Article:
Michigan’s outdoor recreation boom becomes a business boom


That’s more than double the growth rate of Michigan’s economy as a whole over the same period, and an increase of 1,600 jobs and $1.3 billion in economic impact from 2020.


Fresh out of those statistics, the state this month transferred its outdoor recreation industry office from the Michigan Department of Natural Resources to the Michigan Economic Development Corporation, signaling a growing commitment to considering the outdoors from the Michigan as an economic engine.

The state also released its latest five-year plan for Michigan’s outdoor recreation scene this week, which highlights the need for more investment in local outdoor amenities as record numbers of people continue to flock to the Michigan’s trails, waterways and parks.

Statistics collected as part of the five-year plan show that a quarter of Michigan residents are going out more today than before the pandemic. Early data suggests these new habits are sustainable, said Brad Garmon, director of the state’s Office of Outdoor Recreation Industry.

“There are things that are probably going to be lifestyle choices that will stick around,” Garmon said.

Bridge Michigan spoke with Garmon about the evolution of Michigan’s outdoor recreation scene and how he sees Michigan benefiting from its growth. Here are the main takeaways:

Kayaking and biking are up, hunting and snowmobiling are down.

Federal statistics show that boating and fishing were the most cost-effective activities, accounting for $948 million last year. Next is RVing, followed by hunting and related sports.

But below those numbers, Michigan’s outdoor recreation scene shows signs of change.

Paddle sports and cycling are growing in popularity, while hunting and snow sports are in decline.

The gradual loss of enthusiasm for hunting is not new; Hunting participation in Michigan has declined 2-3% annually since the 1990s as older hunters age and younger generations move into other pursuits.

Garmon attributed the decline in snow sports partly to a momentary hiatus caused by the pandemic, and partly to an alarming long-term trend of waning winters as the globe warms.

“Shorter seasons, less reliable snow – it affects snow sports at all levels,” Garmon said.

And it forces industries and communities dependent on snow tourism to innovate. More and more ski resorts are making snow during dull winters, Garmon said. And communities that have long thrived on the reputation of their snowmobile trails and ski hills are investing in mountain bike trails and ziplines to attract tourists when the snow is thin.

Adapting to change can mean investing in manufacturing.

Garmon sees an opportunity to offset the loss of some winter tourism by developing more manufacturing and innovation in Michigan’s outdoor economy.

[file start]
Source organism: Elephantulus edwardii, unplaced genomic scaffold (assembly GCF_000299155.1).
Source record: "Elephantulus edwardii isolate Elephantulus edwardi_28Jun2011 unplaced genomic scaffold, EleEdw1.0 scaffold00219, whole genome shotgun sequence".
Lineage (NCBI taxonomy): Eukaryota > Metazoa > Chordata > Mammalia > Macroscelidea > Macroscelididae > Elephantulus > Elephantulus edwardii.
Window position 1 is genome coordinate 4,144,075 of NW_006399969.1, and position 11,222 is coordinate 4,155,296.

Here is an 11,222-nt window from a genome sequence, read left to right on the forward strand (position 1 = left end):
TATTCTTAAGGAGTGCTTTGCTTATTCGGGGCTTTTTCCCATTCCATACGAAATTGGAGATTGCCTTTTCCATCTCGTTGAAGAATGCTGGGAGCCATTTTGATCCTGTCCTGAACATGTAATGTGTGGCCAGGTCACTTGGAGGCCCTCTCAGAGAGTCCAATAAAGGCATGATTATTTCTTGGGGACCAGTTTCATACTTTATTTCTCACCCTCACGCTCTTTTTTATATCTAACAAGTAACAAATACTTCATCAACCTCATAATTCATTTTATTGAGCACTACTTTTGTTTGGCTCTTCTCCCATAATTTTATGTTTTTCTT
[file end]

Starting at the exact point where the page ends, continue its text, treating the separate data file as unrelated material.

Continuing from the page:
“We should be able to manufacture more, design more, test more equipment,” he said. “And that’s going to help communities in the long run, so maybe you’re designing and testing skis here and sometimes you have to fly west to ski.”

Marquette, for example, is in the process of setting up a company incubator to support outdoor start-ups. Garmon said he hopes to see more gear and apparel manufacturing in Michigan, citing footwear company HOLO Footwear’s new Grand Rapids headquarters as an example.

He also said there is an opportunity for Michigan to develop an electric boat, ATV and snowmobile manufacturing industry alongside efforts to make the state a hub for electric vehicle manufacturing.

Advocating for more trails and parks near you

State officials asked Michiganders about their outdoor preferences as part of the recreation planning process. And they discovered that while boating and RVing could be very lucrative, most people spent most of their time outdoors walking around their neighborhood or visiting local parks.

Garmon said it prompted heads of state to adopt an “evolving definition” of outdoor recreation – one less focused on tourism and more on nearby amenities.

It also aligns with the state’s goal of creating more equitable access to recreation for those less willing or able to travel long distances to get outdoors.

“We should continue to support travel tourism,” Garmon said, “and we will. But we can also do a lot of things closer to home.

To that end, state lawmakers and Governor Gretchen Whitmer earlier this year allocated $115 million for recreational greenways in Detroit and Grand Rapids, $20 million for sports tourism and recreation in the north of Michigan and $65 million in grants to Michigan local parks.

State officials noted in Michigan’s draft recreation plan that those investments were still not enough.

Make outdoor recreation an economic and public health development

Garmon said one way to close the funding gap is to start looking at outdoor recreation facilities as economic development and public health assets.

Research under the state’s five-year plan found that the health benefits of outdoor recreation save Michigan an average of $2.8 billion a year in avoided health costs.


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